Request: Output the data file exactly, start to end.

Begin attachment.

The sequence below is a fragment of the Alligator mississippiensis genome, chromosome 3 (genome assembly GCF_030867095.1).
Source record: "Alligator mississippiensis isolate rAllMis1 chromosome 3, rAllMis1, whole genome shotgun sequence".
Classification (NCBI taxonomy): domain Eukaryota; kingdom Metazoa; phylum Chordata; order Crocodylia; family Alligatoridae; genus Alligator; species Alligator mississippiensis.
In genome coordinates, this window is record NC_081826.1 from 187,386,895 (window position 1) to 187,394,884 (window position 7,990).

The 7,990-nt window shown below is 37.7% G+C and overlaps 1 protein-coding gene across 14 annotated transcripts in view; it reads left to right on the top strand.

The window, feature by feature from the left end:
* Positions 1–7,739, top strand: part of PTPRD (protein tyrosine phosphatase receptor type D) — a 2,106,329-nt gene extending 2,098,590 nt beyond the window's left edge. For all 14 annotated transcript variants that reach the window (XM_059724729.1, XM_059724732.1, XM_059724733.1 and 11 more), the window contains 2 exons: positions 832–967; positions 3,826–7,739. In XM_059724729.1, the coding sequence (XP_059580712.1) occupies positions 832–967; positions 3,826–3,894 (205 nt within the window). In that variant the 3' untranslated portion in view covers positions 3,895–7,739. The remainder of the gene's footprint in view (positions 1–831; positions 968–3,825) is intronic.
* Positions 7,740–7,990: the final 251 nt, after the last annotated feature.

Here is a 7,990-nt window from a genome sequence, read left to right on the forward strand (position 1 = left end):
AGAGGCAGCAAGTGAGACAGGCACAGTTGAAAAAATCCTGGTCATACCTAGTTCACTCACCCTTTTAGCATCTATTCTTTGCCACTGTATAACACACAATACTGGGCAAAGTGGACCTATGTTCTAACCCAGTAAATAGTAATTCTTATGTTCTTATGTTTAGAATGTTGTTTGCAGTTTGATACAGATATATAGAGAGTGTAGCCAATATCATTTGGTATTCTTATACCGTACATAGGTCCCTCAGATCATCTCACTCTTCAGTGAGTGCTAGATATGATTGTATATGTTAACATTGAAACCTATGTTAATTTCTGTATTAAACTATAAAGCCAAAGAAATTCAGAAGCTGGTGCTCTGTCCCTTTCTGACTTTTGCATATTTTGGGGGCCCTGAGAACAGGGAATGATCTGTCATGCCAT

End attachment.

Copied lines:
The sequence below is a fragment of the Alligator mississippiensis genome, chromosome 3 (genome assembly GCF_030867095.1).
Source record: "Alligator mississippiensis isolate rAllMis1 chromosome 3, rAllMis1, whole genome shotgun sequence".
Classification (NCBI taxonomy): domain Eukaryota; kingdom Metazoa; phylum Chordata; order Crocodylia; family Alligatoridae; genus Alligator; species Alligator mississippiensis.
In genome coordinates, this window is record NC_081826.1 from 187,386,895 (window position 1) to 187,394,884 (window position 7,990).

The 7,990-nt window shown below is 37.7% G+C and overlaps 1 protein-coding gene across 14 annotated transcripts in view; it reads left to right on the top strand.

The window, feature by feature from the left end:
* Positions 1–7,739, top strand: part of PTPRD (protein tyrosine phosphatase receptor type D) — a 2,106,329-nt gene extending 2,098,590 nt beyond the window's left edge. For all 14 annotated transcript variants that reach the window (XM_059724729.1, XM_059724732.1, XM_059724733.1 and 11 more), the window contains 2 exons: positions 832–967; positions 3,826–7,739. In XM_059724729.1, the coding sequence (XP_059580712.1) occupies positions 832–967; positions 3,826–3,894 (205 nt within the window). In that variant the 3' untranslated portion in view covers positions 3,895–7,739. The remainder of the gene's footprint in view (positions 1–831; positions 968–3,825) is intronic.
* Positions 7,740–7,990: the final 251 nt, after the last annotated feature.

Here is a 7,990-nt window from a genome sequence, read left to right on the forward strand (position 1 = left end):
AGAGGCAGCAAGTGAGACAGGCACAGTTGAAAAAATCCTGGTCATACCTAGTTCACTCACCCTTTTAGCATCTATTCTTTGCCACTGTATAACACACAATACTGGGCAAAGTGGACCTATGTTCTAACCCAGTAAATAGTAATTCTTATGTTCTTATGTTTAGAATGTTGTTTGCAGTTTGATACAGATATATAGAGAGTGTAGCCAATATCATTTGGTATTCTTATACCGTACATAGGTCCCTCAGATCATCTCACTCTTCAGTGAGTGCTAGATATGATTGTATATGTTAACATTGAAACCTATGTTAATTTCTGTATTAAACTATAAAGCCAAAGAAATTCAGAAGCTGGTGCTCTGTCCCTTTCTGACTTTTGCATATTTTGGGGGCCCTGAGAACAGGGAATGATCTGTCATGCCAT